The Markings of Diversity

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Science  06 Jul 2007:
Vol. 317, Issue 5834, pp. 18
DOI: 10.1126/science.317.5834.18b

Antibody diversity in B cells is achieved through the somatic rearrangement of variable-(diversity)-joining [V(D)J] genetic segments. Allelic exclusion ensures that only one recombined allele is expressed in a given cell, in part through the selective acquisition of epigenetic marking by demethylation of the allele that is to undergo rearrangement.

Fraenkel et al. show that a second major mechanism, which further enhances antibody diversity and is known as somatic hypermutation (SHM), is under the same allele-restricted control. They generated mice in which developing B cells were engineered to carry a pre-rearranged antibody kappa light chain at both alleles. In these cells, both alleles, rather than only one, were expressed, yet demethylation and extensive hypermutation were confined to just one of the two. Thus, although differences in methylation did not influence the level of transcription after recombination (explaining how both rearranged alleles could be expressed in this system), these differences did correspond to SHM levels. The findings suggest that the same epigenetic marking system that mandates monoallelic expression of productively recombined alleles also targets the rearranged antibody genes for further mutation, and that this discrimination occurs independently of transcription in mature B cells. — SJS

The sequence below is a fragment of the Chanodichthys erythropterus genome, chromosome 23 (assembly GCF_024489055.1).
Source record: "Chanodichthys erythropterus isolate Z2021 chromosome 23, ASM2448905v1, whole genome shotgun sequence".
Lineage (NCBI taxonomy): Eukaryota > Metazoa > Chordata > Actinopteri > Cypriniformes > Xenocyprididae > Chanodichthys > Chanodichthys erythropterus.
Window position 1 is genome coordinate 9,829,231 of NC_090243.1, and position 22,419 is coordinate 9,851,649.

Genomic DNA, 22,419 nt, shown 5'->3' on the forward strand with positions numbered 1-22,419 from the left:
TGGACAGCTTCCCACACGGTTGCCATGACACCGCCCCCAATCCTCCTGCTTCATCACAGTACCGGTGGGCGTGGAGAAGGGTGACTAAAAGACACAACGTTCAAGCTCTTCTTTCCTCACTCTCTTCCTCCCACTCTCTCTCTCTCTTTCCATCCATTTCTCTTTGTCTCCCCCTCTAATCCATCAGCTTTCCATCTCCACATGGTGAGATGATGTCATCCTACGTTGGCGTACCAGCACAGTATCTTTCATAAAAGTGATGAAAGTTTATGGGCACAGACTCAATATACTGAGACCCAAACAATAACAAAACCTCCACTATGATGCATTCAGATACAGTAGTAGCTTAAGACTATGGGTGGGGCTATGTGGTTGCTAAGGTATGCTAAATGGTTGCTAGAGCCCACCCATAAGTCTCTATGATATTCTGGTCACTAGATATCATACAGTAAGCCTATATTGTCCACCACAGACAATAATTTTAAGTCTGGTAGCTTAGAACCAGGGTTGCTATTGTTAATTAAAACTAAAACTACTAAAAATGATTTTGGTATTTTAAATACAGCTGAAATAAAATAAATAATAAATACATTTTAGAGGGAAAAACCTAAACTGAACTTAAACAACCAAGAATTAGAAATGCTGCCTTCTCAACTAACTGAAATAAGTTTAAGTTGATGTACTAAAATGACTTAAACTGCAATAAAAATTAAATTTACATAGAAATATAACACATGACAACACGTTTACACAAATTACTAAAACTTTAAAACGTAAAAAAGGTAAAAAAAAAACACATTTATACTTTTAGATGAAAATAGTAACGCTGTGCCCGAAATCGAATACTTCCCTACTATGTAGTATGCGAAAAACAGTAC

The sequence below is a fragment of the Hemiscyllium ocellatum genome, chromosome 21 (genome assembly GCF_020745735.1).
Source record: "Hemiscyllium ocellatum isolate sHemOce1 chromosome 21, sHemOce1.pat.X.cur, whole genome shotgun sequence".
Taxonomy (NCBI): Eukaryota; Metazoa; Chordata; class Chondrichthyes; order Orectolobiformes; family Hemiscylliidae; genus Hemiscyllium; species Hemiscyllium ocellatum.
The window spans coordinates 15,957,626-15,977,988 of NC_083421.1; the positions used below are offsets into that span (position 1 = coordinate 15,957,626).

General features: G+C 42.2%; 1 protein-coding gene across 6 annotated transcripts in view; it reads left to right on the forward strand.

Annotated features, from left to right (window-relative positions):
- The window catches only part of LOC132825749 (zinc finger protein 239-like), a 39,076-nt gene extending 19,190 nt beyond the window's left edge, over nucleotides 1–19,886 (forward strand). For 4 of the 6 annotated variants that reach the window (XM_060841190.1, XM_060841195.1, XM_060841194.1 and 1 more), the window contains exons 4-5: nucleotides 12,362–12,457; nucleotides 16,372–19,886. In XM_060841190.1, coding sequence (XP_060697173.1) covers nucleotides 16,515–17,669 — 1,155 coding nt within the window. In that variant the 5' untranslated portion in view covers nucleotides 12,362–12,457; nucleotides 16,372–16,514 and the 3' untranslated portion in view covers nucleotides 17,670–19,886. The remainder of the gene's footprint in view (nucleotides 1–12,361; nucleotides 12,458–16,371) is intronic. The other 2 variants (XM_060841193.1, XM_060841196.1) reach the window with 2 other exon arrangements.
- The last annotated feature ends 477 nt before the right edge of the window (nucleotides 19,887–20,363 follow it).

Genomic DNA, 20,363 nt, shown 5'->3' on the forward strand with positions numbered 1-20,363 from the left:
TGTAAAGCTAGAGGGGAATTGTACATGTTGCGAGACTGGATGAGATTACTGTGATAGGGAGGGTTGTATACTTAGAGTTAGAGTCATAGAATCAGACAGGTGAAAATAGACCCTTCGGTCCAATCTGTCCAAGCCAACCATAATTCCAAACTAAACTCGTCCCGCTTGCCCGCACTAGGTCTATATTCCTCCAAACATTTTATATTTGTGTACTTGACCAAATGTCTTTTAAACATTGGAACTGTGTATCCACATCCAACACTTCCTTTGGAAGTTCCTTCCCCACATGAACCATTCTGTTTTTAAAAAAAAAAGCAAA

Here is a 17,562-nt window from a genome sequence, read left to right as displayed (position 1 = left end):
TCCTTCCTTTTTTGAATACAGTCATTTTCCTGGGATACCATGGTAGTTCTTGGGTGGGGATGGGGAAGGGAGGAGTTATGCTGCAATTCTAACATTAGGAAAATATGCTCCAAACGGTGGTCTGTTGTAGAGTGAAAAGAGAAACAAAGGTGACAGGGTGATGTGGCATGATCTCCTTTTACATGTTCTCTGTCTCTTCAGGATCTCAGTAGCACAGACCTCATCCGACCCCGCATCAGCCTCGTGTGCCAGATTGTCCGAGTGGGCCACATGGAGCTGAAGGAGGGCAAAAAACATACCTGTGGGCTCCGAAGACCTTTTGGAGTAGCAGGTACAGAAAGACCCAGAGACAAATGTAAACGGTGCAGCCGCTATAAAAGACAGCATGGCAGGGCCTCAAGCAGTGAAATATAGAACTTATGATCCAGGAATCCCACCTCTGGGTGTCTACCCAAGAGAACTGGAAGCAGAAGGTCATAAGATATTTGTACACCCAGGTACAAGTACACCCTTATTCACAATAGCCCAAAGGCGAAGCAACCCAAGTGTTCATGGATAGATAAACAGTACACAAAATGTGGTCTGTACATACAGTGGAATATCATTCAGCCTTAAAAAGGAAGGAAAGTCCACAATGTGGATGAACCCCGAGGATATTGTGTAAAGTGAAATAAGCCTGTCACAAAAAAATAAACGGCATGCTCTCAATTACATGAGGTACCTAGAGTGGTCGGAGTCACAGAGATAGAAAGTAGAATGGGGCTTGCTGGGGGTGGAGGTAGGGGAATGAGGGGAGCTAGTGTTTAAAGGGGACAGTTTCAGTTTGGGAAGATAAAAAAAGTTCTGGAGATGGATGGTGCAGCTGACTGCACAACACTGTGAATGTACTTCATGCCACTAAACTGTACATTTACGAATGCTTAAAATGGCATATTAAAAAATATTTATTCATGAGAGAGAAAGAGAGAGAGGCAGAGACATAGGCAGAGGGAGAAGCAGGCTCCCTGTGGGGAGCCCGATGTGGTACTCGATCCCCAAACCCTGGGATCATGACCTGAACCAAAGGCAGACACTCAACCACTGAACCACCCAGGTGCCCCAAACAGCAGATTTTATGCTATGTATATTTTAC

Nat. Immunol. 8, 715 (2007).

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